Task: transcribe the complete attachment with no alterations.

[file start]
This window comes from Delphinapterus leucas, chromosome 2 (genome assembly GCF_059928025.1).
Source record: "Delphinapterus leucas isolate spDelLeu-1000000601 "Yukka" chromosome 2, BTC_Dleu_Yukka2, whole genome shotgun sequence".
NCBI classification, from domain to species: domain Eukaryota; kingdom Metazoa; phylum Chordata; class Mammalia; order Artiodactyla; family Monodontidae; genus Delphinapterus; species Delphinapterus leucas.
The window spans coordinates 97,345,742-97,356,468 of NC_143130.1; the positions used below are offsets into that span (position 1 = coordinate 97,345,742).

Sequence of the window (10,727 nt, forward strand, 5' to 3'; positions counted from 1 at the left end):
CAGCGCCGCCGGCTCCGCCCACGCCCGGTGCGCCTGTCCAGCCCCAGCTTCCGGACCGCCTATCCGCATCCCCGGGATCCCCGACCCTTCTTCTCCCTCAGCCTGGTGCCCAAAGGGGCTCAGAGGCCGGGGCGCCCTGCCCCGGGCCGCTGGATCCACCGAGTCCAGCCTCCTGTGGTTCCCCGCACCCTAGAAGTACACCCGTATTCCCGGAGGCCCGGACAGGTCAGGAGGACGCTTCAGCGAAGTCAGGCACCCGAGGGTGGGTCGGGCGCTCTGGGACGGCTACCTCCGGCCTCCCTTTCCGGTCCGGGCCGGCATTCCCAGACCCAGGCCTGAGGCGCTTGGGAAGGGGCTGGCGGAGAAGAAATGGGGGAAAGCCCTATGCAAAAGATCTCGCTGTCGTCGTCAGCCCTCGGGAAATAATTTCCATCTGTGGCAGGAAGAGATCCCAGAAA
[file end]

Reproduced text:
This window comes from Delphinapterus leucas, chromosome 2 (genome assembly GCF_059928025.1).
Source record: "Delphinapterus leucas isolate spDelLeu-1000000601 "Yukka" chromosome 2, BTC_Dleu_Yukka2, whole genome shotgun sequence".
NCBI classification, from domain to species: domain Eukaryota; kingdom Metazoa; phylum Chordata; class Mammalia; order Artiodactyla; family Monodontidae; genus Delphinapterus; species Delphinapterus leucas.
The window spans coordinates 97,345,742-97,356,468 of NC_143130.1; the positions used below are offsets into that span (position 1 = coordinate 97,345,742).

Sequence of the window (10,727 nt, forward strand, 5' to 3'; positions counted from 1 at the left end):
CAGCGCCGCCGGCTCCGCCCACGCCCGGTGCGCCTGTCCAGCCCCAGCTTCCGGACCGCCTATCCGCATCCCCGGGATCCCCGACCCTTCTTCTCCCTCAGCCTGGTGCCCAAAGGGGCTCAGAGGCCGGGGCGCCCTGCCCCGGGCCGCTGGATCCACCGAGTCCAGCCTCCTGTGGTTCCCCGCACCCTAGAAGTACACCCGTATTCCCGGAGGCCCGGACAGGTCAGGAGGACGCTTCAGCGAAGTCAGGCACCCGAGGGTGGGTCGGGCGCTCTGGGACGGCTACCTCCGGCCTCCCTTTCCGGTCCGGGCCGGCATTCCCAGACCCAGGCCTGAGGCGCTTGGGAAGGGGCTGGCGGAGAAGAAATGGGGGAAAGCCCTATGCAAAAGATCTCGCTGTCGTCGTCAGCCCTCGGGAAATAATTTCCATCTGTGGCAGGAAGAGATCCCAGAAA